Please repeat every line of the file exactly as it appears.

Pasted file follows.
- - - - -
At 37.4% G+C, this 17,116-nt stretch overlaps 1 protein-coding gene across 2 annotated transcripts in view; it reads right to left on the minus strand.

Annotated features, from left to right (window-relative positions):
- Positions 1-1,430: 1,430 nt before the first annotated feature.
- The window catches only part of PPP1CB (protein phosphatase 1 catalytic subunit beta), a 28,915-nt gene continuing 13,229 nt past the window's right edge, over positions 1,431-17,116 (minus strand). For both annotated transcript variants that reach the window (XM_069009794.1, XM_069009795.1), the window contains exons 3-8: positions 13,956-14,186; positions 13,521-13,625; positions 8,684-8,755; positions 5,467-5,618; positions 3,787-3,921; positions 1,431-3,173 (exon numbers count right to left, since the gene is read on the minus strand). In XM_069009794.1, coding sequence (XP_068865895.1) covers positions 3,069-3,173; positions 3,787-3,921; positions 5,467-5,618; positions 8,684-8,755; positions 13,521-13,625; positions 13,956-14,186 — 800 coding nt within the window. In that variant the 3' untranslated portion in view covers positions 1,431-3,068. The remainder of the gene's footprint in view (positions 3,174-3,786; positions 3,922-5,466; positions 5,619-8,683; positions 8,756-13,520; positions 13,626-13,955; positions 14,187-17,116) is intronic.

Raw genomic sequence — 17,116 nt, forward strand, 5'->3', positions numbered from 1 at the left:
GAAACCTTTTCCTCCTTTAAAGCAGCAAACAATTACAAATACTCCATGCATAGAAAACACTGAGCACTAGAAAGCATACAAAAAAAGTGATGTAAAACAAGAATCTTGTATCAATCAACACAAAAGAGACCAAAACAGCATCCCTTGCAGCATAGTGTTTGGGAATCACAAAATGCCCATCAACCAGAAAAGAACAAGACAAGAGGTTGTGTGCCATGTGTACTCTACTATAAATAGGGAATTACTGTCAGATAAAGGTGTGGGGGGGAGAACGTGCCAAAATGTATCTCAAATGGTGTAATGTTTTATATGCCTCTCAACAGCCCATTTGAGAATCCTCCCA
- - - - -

At 37.4% G+C, this 17,116-nt stretch overlaps 1 protein-coding gene across 2 annotated transcripts in view; it reads right to left on the minus strand.

Annotated features, from left to right (window-relative positions):
- Positions 1-1,430: 1,430 nt before the first annotated feature.
- The window catches only part of PPP1CB (protein phosphatase 1 catalytic subunit beta), a 28,915-nt gene continuing 13,229 nt past the window's right edge, over positions 1,431-17,116 (minus strand). For both annotated transcript variants that reach the window (XM_069009794.1, XM_069009795.1), the window contains exons 3-8: positions 13,956-14,186; positions 13,521-13,625; positions 8,684-8,755; positions 5,467-5,618; positions 3,787-3,921; positions 1,431-3,173 (exon numbers count right to left, since the gene is read on the minus strand). In XM_069009794.1, coding sequence (XP_068865895.1) covers positions 3,069-3,173; positions 3,787-3,921; positions 5,467-5,618; positions 8,684-8,755; positions 13,521-13,625; positions 13,956-14,186 — 800 coding nt within the window. In that variant the 3' untranslated portion in view covers positions 1,431-3,068. The remainder of the gene's footprint in view (positions 3,174-3,786; positions 3,922-5,466; positions 5,619-8,683; positions 8,756-13,520; positions 13,626-13,955; positions 14,187-17,116) is intronic.

Raw genomic sequence — 17,116 nt, forward strand, 5'->3', positions numbered from 1 at the left:
GAAACCTTTTCCTCCTTTAAAGCAGCAAACAATTACAAATACTCCATGCATAGAAAACACTGAGCACTAGAAAGCATACAAAAAAAGTGATGTAAAACAAGAATCTTGTATCAATCAACACAAAAGAGACCAAAACAGCATCCCTTGCAGCATAGTGTTTGGGAATCACAAAATGCCCATCAACCAGAAAAGAACAAGACAAGAGGTTGTGTGCCATGTGTACTCTACTATAAATAGGGAATTACTGTCAGATAAAGGTGTGGGGGGGAGAACGTGCCAAAATGTATCTCAAATGGTGTAATGTTTTATATGCCTCTCAACAGCCCATTTGAGAATCCTCCCA